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What Fort Hood Taught Us About Social Media

It’s sadly ironic that on this Veterans Day, we’re not only contemplating our military strategy in Iraq and Afghanistan, but mourning the loss of 13 soldiers on our own soil less than a week ago. As usual, the traditional media have reported not just the tragedy at Fort Hood, but the inspiring stories of bravery and selflessness, like the actions of civilian officer Kimberly Munley and Pfc. Marquest Smith. But social media, so often hailed as a hero during times of crisis, fell short that day.

The misinformation spread on Twitter Thursday included erroneous reports that the shooter was killed, as well as pictures of the wounded as they arrived at the hospital, complete with casual, even flippant updates. It was hurtful to all involved. The inaccurate tweets of a soldier inside the base (complete with her phone number for reporters to call, and requests for RTs) were harshly criticized by Paul Carr in a scathing blog post for TechCrunch. It raises disturbing questions about voyeuristic and even narcissistic “reporting” by regular people that’s been enabled by technology.

I can’t speak to the broader ethical questions here, and I won’t try to. But when it comes to the failure of citizen journalism, why are we surprised? Only because it’s been so overhyped. Just as we saw with the so-called social media revolution in Iran, the impact of even legitimate social media reporting and attention has been greatly exaggerated. Of course, professional reporters make mistakes as well, but they’re held to a pretty high standard for accuracy and objectivity, and they face very real consequences for any breach.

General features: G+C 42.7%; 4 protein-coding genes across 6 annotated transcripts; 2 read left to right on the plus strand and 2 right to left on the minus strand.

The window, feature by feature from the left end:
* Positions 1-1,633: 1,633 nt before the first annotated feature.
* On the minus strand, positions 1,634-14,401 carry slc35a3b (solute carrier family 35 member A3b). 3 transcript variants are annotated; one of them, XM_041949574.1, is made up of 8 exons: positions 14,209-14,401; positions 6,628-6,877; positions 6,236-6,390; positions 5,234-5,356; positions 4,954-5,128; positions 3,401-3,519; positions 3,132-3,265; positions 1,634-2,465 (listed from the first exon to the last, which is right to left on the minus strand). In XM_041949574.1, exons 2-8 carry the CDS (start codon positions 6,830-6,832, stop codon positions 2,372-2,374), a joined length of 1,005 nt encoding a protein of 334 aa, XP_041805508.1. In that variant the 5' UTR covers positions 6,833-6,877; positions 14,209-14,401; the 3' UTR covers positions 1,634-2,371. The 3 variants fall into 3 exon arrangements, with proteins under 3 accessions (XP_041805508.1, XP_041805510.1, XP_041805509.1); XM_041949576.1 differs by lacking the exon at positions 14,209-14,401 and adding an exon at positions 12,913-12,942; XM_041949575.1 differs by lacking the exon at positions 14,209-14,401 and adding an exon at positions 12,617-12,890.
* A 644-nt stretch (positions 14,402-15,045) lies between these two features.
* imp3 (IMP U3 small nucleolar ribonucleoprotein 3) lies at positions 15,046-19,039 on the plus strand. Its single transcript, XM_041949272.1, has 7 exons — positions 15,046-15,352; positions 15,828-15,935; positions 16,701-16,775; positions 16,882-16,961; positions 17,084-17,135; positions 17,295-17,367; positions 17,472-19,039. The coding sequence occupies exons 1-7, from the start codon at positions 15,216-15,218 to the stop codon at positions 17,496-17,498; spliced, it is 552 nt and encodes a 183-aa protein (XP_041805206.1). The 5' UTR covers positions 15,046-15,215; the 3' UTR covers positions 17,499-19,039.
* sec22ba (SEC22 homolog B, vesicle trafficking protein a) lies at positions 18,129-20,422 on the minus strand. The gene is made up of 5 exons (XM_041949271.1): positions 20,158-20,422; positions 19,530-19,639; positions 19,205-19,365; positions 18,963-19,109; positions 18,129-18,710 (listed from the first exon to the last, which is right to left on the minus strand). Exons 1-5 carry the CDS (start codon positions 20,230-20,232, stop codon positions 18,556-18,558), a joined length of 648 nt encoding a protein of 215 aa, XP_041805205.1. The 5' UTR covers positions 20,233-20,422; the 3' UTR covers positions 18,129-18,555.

At the end of the day, citizen journalists are just that. Citizens. Amateurs. Regular people with cameraphones. That’s the appeal of citizen reporting –  the lack of convention, the freshness, the opinion bleeding through the story. But, the Fort Hood tragedy is a reminder of the many reasons why citizen reporting shouldn’t replace professional journalism, and why it never will.

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Comments

  1. Tina Brooks

    The main advantage of citizen journalists is their ability to capture video or audio of something as it happens – if they happen to be on the scene at that moment. Apart from these spontaneous recordings, the text of citizen reports is usually worthless. Even incorrect and damaging at times, as you point out.

    I didn’t watch that much of the Ft. Hood news coverage, but among the bits that were most powerful for me was the home video that captured the sirens and the announcement across the base instructing the residents to stay inside and lock doors/windows. Also the roll call at the memorial service yesterday and the silence after the names of those killed were called. The latter was a professional news story, not amateur, but my point is that the audio/video recordings provided by amateurs from the scene can be valuable – but leave the commentary to the professionals.

  2. Dorothy Crenshaw

    Good point, Tina. I don’t totally agree with Paul Carr that we’re sinking into some kind of sick voyeuristic obsession (although in today’s reality-tv-saturated culture, it’s easy to see the danger.) As you say, it’s the immediacy, the eyewitness-style documentation that makes citizen journalism appealing, especially if it’s video, which is hard to fake.

  3. Evan B

    Ordinary citizens on the spot have provided valuable input when professional reporters were not around- can we ever forget the Rodney King beating? But the commentary part of the equation is clearly lacking in objectivity. My question is- which is worse, inaccuracy by amateurs because of lack of experience or the deliberate twisting of the truth by professionals who happen to be extremists? In the case of the amateurs, I agree that they provide a service to fill gaps, but can never replace the non-biased professionals who comprise the majority of “The Press”.

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